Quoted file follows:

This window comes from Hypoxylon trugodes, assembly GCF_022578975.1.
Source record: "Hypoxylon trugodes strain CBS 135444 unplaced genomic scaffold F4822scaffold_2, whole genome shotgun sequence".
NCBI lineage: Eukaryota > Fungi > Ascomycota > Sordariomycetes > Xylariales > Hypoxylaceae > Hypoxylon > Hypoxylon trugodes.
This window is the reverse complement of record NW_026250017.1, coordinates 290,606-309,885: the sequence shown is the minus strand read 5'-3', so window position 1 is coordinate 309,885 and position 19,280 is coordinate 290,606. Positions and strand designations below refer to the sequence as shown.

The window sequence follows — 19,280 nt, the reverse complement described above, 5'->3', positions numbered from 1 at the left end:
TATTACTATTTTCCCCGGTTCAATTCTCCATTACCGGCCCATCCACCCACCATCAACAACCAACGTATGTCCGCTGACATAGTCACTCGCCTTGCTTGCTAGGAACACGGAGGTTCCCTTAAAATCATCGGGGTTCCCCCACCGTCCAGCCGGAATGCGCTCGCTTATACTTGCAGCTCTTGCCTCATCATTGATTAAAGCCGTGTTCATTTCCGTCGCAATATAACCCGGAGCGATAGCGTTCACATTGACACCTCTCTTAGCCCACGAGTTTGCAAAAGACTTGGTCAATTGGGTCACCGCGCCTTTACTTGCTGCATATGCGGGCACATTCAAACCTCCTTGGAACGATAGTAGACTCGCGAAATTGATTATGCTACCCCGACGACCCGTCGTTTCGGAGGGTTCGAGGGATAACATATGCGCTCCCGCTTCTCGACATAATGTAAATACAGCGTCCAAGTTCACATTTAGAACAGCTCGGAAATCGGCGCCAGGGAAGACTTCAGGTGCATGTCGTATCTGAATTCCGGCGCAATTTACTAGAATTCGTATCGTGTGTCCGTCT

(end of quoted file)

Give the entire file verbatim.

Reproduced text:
This window comes from Hypoxylon trugodes, assembly GCF_022578975.1.
Source record: "Hypoxylon trugodes strain CBS 135444 unplaced genomic scaffold F4822scaffold_2, whole genome shotgun sequence".
NCBI lineage: Eukaryota > Fungi > Ascomycota > Sordariomycetes > Xylariales > Hypoxylaceae > Hypoxylon > Hypoxylon trugodes.
This window is the reverse complement of record NW_026250017.1, coordinates 290,606-309,885: the sequence shown is the minus strand read 5'-3', so window position 1 is coordinate 309,885 and position 19,280 is coordinate 290,606. Positions and strand designations below refer to the sequence as shown.

The window sequence follows — 19,280 nt, the reverse complement described above, 5'->3', positions numbered from 1 at the left end:
TATTACTATTTTCCCCGGTTCAATTCTCCATTACCGGCCCATCCACCCACCATCAACAACCAACGTATGTCCGCTGACATAGTCACTCGCCTTGCTTGCTAGGAACACGGAGGTTCCCTTAAAATCATCGGGGTTCCCCCACCGTCCAGCCGGAATGCGCTCGCTTATACTTGCAGCTCTTGCCTCATCATTGATTAAAGCCGTGTTCATTTCCGTCGCAATATAACCCGGAGCGATAGCGTTCACATTGACACCTCTCTTAGCCCACGAGTTTGCAAAAGACTTGGTCAATTGGGTCACCGCGCCTTTACTTGCTGCATATGCGGGCACATTCAAACCTCCTTGGAACGATAGTAGACTCGCGAAATTGATTATGCTACCCCGACGACCCGTCGTTTCGGAGGGTTCGAGGGATAACATATGCGCTCCCGCTTCTCGACATAATGTAAATACAGCGTCCAAGTTCACATTTAGAACAGCTCGGAAATCGGCGCCAGGGAAGACTTCAGGTGCATGTCGTATCTGAATTCCGGCGCAATTTACTAGAATTCGTATCGTGTGTCCGTCT